After a long hiatus from the blog (because the poets I queried for interviews did not respond), I thought that it would be good to make my first post of 2011 about my time at AWP.
I was unable to attend the New York (2009) and Denver (2010) conferences, so Washington, D.C. was my first experience with all that is AWP. After a lovely four hour nap on the Bolt Bus, I arrived and was immediately overwhelmed. AWP is like SXSW on a smaller, self-contained scale minus a few decibels and free liquor before noon. I counted just under 500 exhibitors at the book fair alone, not to mention the dozens of concurrent panels running at the Marriott Wardman Park and the Omni Shoreham.
I possess neither a clone nor a Time Turner, so I only got to see a few panels and I was surprised to come away from AWP disliking more than I liked. One big problem is that so many “panels” are actually readings. Friday’s “Reading and Discussion on Transracial Adoption” was 90% reading and 10% author musings. The authors told the audience about their work; however, they did not have a discussion, did not exchange thoughts, ideas, approaches to craft, or commentary about each other’s work. Later that day, I walked out of “Beyond Ekphrasis: The Endless Possibilities in Collaboration” because 1) one of the presenters was in attendance at AWP but was late to his own panel and 2) the woman who opened the presentation began by reading a very tedious essay.
The best panel I listened to was “One Word Please: Writers on the Words They Love or Loathe” presented by Sarabande Books and MC’ed by Sarabande President and Editor-in-Chief Sarah Gorham. The presentation was a clever event to promote Sarabande’s One Word: Contemporary Writers on the Words They Love or Loathe, edited by Molly McQuade, who could not make it to AWP due to weather. The panel was lively and featured eight authors who contributed their loved/loathed word and musings on it for the anthology. This well-attended presentation kept the reading to a minimum (eight authors read eight essays in under a half hour) and the rest of the time was devoted to discussion in which the authors entertained questions from the crowd and spoke to each other. To be fair, the Transracial Adoption presenters left about ten minutes for questions, though no one seemed invested enough to ask. I do not know Sarah Gorham personally, but when she deftly handled an irritating (likely) MFA student who asked not one, but two idiotic questions, she became my AWP hero. I only wish that all of the events I attended were that entertaining and interesting.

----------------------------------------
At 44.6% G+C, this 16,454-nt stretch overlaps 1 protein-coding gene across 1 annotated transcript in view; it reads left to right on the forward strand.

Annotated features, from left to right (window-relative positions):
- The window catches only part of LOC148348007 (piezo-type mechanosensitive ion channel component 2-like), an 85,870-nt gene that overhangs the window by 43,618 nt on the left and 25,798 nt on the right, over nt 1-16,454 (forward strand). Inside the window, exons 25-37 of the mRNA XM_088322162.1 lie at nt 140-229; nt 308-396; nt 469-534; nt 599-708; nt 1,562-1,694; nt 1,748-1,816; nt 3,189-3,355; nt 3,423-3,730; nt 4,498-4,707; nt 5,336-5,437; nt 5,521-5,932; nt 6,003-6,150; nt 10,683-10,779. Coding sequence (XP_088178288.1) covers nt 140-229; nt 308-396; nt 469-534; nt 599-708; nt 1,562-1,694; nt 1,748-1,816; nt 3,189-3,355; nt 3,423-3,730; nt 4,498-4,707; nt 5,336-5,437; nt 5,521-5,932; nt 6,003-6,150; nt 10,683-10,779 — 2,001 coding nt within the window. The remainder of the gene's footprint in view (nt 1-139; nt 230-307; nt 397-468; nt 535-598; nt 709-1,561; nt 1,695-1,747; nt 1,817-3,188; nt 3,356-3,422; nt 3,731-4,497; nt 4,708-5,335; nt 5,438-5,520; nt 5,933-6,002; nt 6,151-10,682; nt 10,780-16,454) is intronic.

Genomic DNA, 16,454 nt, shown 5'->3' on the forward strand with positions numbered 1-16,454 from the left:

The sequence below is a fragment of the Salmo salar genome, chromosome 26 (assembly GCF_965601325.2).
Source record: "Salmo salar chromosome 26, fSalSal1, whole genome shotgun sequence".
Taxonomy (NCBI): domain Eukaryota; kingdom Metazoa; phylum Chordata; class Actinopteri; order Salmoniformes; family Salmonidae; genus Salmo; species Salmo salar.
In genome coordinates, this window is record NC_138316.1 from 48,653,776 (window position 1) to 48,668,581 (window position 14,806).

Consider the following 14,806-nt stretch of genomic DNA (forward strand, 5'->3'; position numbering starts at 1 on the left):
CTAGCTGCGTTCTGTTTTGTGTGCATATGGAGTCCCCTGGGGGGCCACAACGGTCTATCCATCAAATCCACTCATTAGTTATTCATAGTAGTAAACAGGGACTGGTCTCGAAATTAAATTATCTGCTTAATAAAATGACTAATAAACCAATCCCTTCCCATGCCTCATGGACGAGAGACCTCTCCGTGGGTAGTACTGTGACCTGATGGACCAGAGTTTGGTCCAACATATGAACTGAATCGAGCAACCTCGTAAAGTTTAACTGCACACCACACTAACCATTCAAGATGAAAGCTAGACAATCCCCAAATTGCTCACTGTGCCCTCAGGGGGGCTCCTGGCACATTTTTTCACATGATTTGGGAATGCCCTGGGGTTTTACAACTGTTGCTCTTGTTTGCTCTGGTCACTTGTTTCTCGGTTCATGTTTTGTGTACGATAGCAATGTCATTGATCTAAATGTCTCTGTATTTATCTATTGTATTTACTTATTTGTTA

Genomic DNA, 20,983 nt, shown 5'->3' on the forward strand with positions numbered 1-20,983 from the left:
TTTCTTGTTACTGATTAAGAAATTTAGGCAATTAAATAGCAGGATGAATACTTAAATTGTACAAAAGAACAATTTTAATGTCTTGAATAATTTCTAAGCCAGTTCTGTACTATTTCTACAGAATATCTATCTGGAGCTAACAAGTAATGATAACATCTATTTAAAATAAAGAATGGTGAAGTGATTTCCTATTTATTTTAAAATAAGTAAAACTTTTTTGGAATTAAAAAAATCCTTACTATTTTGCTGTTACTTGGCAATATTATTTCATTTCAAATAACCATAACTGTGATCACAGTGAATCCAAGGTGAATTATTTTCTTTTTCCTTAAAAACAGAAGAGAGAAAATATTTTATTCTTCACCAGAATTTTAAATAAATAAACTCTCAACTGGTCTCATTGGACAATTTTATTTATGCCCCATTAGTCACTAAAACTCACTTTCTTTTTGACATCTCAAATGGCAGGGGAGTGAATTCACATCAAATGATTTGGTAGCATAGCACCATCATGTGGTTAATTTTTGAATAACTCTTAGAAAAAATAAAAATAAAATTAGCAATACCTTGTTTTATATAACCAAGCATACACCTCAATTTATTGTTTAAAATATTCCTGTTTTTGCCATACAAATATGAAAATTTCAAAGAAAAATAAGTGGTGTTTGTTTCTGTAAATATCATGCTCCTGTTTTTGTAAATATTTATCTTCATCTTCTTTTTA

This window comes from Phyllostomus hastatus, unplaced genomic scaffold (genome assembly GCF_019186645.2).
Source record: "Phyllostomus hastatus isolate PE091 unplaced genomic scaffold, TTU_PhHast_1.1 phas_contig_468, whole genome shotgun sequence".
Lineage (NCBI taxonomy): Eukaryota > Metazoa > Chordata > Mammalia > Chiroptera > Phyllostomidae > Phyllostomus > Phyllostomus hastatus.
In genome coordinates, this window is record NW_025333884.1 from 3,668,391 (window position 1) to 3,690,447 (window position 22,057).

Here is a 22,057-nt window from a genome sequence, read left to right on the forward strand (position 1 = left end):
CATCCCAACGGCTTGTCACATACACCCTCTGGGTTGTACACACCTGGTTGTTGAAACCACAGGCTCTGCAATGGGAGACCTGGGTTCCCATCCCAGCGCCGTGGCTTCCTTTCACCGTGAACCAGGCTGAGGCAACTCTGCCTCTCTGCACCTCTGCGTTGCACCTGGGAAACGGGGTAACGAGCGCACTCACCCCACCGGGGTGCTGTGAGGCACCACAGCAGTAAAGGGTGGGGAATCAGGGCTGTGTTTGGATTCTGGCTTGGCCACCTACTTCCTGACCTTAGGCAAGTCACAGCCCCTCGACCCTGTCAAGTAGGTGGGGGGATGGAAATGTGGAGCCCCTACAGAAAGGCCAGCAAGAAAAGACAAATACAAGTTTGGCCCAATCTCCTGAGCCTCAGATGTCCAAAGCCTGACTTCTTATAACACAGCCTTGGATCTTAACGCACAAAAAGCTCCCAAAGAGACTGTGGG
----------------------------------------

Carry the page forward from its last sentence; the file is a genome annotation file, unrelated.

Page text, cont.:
Unlike many of my MFA colleagues, I did not attend the big events–the Jhumpa Lahiri keynote, Junot Diaz’s appearance–because I don’t find those kind of large scale events to be personal. I like the panels because they are more intimate. I gave Mary Gaitskill and Sapphire’s joint reading a try but left early because 1) I was not a fan of Gaitskill’s Veronica and wasn’t taken by the reading from her work-in-progress and 2) I did not care to hear Sapphire read from Push, a book that was published fifteen years ago.
Though it was overwhelming, my favorite part of the conference was the book fair because I really enjoyed meeting new people and meeting authors who, like me, might have made their first trip to AWP as an MFA student with a partial manuscript.